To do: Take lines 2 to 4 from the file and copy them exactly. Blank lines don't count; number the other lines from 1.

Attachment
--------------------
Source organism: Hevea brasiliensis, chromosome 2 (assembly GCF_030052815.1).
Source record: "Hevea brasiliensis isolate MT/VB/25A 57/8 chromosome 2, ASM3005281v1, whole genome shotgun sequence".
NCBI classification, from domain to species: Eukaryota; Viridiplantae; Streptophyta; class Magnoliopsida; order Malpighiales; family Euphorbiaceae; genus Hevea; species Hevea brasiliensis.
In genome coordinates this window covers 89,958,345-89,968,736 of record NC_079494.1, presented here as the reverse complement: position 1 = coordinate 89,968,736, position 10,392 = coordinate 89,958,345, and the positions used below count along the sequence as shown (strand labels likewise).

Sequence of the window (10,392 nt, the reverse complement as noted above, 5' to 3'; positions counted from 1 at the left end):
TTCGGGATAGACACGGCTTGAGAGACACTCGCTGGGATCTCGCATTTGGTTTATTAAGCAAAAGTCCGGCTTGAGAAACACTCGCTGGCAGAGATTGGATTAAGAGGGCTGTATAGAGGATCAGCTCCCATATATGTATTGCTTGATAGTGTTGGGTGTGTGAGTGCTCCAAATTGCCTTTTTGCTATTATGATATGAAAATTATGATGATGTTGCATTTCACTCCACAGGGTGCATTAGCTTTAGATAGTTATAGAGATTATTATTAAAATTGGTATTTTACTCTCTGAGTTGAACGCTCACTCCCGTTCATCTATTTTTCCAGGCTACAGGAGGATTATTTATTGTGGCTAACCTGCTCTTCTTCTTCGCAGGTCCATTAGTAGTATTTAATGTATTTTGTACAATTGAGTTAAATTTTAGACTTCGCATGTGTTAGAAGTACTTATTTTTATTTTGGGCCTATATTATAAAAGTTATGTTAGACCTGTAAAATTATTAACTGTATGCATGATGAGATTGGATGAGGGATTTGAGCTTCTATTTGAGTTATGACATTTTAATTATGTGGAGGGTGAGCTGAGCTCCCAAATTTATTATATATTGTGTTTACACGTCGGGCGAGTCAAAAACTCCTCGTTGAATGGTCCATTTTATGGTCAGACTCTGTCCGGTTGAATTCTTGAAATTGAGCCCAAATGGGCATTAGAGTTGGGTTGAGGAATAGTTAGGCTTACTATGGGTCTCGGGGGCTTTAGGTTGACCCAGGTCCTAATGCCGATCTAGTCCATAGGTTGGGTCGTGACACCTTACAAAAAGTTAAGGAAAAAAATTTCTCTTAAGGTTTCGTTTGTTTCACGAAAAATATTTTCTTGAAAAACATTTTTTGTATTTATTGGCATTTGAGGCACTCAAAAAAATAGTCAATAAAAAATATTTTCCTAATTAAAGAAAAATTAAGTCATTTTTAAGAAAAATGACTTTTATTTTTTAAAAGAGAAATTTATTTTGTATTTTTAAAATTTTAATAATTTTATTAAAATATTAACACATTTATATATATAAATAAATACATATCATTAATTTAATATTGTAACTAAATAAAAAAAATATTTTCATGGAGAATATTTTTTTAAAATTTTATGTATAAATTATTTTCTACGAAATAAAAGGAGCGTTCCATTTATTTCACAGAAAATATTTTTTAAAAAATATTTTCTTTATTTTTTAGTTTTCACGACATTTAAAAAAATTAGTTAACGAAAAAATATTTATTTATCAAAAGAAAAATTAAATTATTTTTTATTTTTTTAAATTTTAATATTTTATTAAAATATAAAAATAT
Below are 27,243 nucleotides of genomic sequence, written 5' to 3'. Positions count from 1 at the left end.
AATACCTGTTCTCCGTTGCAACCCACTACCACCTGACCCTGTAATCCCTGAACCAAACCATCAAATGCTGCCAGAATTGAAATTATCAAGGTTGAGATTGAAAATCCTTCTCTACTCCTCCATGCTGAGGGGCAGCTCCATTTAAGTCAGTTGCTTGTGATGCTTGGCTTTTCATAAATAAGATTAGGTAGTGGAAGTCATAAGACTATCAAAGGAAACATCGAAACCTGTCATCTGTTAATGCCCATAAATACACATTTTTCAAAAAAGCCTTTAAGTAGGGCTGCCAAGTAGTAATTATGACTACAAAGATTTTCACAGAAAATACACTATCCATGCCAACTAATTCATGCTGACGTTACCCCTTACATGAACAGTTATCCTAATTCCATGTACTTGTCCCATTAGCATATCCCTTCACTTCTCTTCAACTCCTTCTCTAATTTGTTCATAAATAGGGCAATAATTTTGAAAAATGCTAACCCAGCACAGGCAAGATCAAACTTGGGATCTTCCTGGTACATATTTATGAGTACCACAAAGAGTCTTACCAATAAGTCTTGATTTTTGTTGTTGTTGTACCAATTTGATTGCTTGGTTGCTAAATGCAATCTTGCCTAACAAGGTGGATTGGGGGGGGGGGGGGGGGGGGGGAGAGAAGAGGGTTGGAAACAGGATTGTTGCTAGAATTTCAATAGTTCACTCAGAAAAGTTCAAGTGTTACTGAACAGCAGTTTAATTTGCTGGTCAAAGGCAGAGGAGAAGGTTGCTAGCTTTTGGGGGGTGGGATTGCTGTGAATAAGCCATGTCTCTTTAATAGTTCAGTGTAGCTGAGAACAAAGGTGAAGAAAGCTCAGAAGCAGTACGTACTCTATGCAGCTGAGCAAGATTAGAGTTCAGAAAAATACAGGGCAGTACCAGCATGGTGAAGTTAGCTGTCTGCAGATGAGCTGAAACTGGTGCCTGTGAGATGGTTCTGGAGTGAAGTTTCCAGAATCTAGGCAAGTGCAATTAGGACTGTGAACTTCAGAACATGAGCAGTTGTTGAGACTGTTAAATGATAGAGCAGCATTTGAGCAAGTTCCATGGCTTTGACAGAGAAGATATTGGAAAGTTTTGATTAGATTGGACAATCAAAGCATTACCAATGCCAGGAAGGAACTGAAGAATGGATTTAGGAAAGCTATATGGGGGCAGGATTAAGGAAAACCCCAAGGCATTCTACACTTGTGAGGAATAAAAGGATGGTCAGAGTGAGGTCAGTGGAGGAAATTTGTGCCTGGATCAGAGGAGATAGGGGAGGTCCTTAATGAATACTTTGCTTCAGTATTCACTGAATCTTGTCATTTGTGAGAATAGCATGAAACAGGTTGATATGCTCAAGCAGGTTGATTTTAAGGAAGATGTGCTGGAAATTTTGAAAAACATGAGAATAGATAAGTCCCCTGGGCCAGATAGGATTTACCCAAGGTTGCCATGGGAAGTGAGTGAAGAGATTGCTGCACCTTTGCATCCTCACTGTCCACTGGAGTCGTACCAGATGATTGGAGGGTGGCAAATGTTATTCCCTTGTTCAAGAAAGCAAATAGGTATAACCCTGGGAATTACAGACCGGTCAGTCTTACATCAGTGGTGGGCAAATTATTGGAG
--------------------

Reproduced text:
Source record: "Hevea brasiliensis isolate MT/VB/25A 57/8 chromosome 2, ASM3005281v1, whole genome shotgun sequence".
NCBI classification, from domain to species: Eukaryota; Viridiplantae; Streptophyta; class Magnoliopsida; order Malpighiales; family Euphorbiaceae; genus Hevea; species Hevea brasiliensis.
In genome coordinates this window covers 89,958,345-89,968,736 of record NC_079494.1, presented here as the reverse complement: position 1 = coordinate 89,968,736, position 10,392 = coordinate 89,958,345, and the positions used below count along the sequence as shown (strand labels likewise).